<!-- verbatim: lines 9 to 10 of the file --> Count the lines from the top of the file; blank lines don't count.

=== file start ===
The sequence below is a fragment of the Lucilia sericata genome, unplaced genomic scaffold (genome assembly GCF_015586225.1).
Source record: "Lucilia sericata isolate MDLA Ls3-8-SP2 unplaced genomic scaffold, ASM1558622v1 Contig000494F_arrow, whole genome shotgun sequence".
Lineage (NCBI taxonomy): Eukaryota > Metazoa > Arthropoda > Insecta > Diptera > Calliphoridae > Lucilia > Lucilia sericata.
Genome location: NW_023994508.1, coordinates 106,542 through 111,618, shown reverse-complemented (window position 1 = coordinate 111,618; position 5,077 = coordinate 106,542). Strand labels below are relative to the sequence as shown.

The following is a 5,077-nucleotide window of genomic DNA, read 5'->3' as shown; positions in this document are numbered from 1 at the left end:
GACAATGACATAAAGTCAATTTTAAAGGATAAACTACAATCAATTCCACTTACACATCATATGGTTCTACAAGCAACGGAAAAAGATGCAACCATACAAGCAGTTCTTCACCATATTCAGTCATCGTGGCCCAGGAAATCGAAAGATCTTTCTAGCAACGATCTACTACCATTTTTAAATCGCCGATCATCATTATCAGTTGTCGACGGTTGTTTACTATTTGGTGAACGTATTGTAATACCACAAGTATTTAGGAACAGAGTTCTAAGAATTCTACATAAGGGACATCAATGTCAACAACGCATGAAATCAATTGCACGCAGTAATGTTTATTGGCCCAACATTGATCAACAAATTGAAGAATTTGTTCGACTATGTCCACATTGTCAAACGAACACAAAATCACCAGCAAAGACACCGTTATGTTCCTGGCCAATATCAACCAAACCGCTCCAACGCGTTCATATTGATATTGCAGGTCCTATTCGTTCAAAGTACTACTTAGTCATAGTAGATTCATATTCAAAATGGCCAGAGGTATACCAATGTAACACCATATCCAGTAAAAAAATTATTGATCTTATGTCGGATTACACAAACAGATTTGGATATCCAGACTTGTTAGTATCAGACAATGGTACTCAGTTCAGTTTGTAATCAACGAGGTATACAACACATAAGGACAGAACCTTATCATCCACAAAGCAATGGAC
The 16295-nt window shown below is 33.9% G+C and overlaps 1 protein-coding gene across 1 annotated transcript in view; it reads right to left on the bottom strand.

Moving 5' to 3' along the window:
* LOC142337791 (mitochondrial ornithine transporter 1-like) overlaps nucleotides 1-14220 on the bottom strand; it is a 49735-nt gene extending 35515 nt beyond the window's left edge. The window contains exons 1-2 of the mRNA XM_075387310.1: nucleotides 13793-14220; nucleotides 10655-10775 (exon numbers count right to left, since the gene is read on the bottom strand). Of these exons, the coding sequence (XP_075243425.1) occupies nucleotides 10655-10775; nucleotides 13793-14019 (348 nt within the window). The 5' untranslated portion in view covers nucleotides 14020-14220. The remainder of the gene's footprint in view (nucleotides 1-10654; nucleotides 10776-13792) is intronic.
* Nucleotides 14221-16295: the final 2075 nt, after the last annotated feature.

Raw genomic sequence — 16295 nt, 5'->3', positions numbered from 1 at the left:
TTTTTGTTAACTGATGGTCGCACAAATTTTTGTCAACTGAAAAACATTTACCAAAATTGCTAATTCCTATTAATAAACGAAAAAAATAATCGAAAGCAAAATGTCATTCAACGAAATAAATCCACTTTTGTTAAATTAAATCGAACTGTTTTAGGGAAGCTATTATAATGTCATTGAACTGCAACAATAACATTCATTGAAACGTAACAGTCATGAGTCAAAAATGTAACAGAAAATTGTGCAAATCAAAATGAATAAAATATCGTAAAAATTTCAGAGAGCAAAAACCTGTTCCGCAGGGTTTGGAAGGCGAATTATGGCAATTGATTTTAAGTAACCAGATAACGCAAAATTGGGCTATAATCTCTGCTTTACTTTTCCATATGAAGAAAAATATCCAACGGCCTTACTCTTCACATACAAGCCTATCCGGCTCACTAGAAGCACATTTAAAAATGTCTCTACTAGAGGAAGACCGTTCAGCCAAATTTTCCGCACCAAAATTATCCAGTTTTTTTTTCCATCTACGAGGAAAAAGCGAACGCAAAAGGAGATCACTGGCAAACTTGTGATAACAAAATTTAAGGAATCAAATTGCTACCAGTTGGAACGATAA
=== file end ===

* LOC142337791 (mitochondrial ornithine transporter 1-like) overlaps nucleotides 1-14220 on the bottom strand; it is a 49735-nt gene extending 35515 nt beyond the window's left edge. The window contains exons 1-2 of the mRNA XM_075387310.1: nucleotides 13793-14220; nucleotides 10655-10775 (exon numbers count right to left, since the gene is read on the bottom strand). Of these exons, the coding sequence (XP_075243425.1) occupies nucleotides 10655-10775; nucleotides 13793-14019 (348 nt within the window). The 5' untranslated portion in view covers nucleotides 14020-14220. The remainder of the gene's footprint in view (nucleotides 1-10654; nucleotides 10776-13792) is intronic.
* Nucleotides 14221-16295: the final 2075 nt, after the last annotated feature.